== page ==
So far in the 18th century drinking in England had almost entirely involved fermented liquors, such as ale, cider and beer that were produced by relatively natural processes. Early on, the discovery of how to produce distilled liquors or spirits was learned. "Distillation depends on the fact that if a liquid containing alcohol, such as wine, is heated and the resulting vapor condensed, a purer and more powerful form of alcohol is produced, though unpalatable until flavoring ingredients have been added" (7) As a result of this new man-made process, it was later suggested that spirits were "unnatural", while beer and wine were not. Fermented beer was made by God, while spirits were made by man.

This sentiment was reflected in the arts as well. One of the most well know artist of this time was William Hogarth, and his works Beer Street and Gin Lane. These works show loathsome neighborhoods and violence amongst citizens as a result of the consumption of gin.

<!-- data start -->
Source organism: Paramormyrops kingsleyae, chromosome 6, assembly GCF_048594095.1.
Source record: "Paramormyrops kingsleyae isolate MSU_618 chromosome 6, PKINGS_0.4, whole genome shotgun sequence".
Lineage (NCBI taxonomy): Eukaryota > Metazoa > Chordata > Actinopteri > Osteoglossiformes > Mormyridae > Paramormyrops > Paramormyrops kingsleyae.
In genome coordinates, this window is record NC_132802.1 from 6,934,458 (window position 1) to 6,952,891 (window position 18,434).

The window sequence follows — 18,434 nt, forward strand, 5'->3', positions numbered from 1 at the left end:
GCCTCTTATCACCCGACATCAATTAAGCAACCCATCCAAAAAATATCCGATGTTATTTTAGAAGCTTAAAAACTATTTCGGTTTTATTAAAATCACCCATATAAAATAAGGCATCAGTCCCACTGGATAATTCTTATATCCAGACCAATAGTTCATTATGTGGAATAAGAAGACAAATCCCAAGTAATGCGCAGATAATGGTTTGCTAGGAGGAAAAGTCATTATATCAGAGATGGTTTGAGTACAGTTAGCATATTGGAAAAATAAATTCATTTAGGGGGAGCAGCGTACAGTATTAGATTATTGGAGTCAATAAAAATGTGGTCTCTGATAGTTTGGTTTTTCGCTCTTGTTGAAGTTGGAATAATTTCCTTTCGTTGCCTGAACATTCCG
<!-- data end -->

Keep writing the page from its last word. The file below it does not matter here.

In 1688 King William III and some English soldiers in the Low Countries introduced gin to England. "In the alcohol 'family' gin stands close to absinthe and aquavit, which use different flavoring agents, and not far removed from vodka, which is based on potatoes" (9) English gin became very popular after 1690, when the government tried to make a market for low-grade corn unsuitable for brewing. The government heavily increased the duty on imported spirits and opened the spirit industry to the public, without any license or control.

Within a few years, 7,000 dram-shops sprang up all over England. As brewers tried to protect their trade, the number of ale-houses also multiplied. By 1740 more than 15,000 of the 96,000 houses in the capital sold drink, about 9,000 were gin-shops. Despite all the evidence that the 'free gin' policy had failed, the government did not act immediately. The new duties and taxes that had been imposed on manufacturers and retailers were avoided. The gin-shop owners would sell their drink under fancy names like 'Cuckold's Comfort', 'Ladies' Delight' and Knock-me-down', a mixture of hot spiced ale and punch.

In 1736 the famous Gin Act was implemented. It imposed a prohibitive duty per gallon on the retailer and raised the cost of a spirit license. This legislation led to riots in the streets and the gin trade simple went underground. As a result, in 1743 the government loosened the restrictions of the earlier law and passed acts that permitted the gin-shops to abide by the same rules as the ale-houses. As the 19th century rolled in the focus of legislation shifted to containing the moral danger in drinking, instead of the economic concerns of the earlier century (10)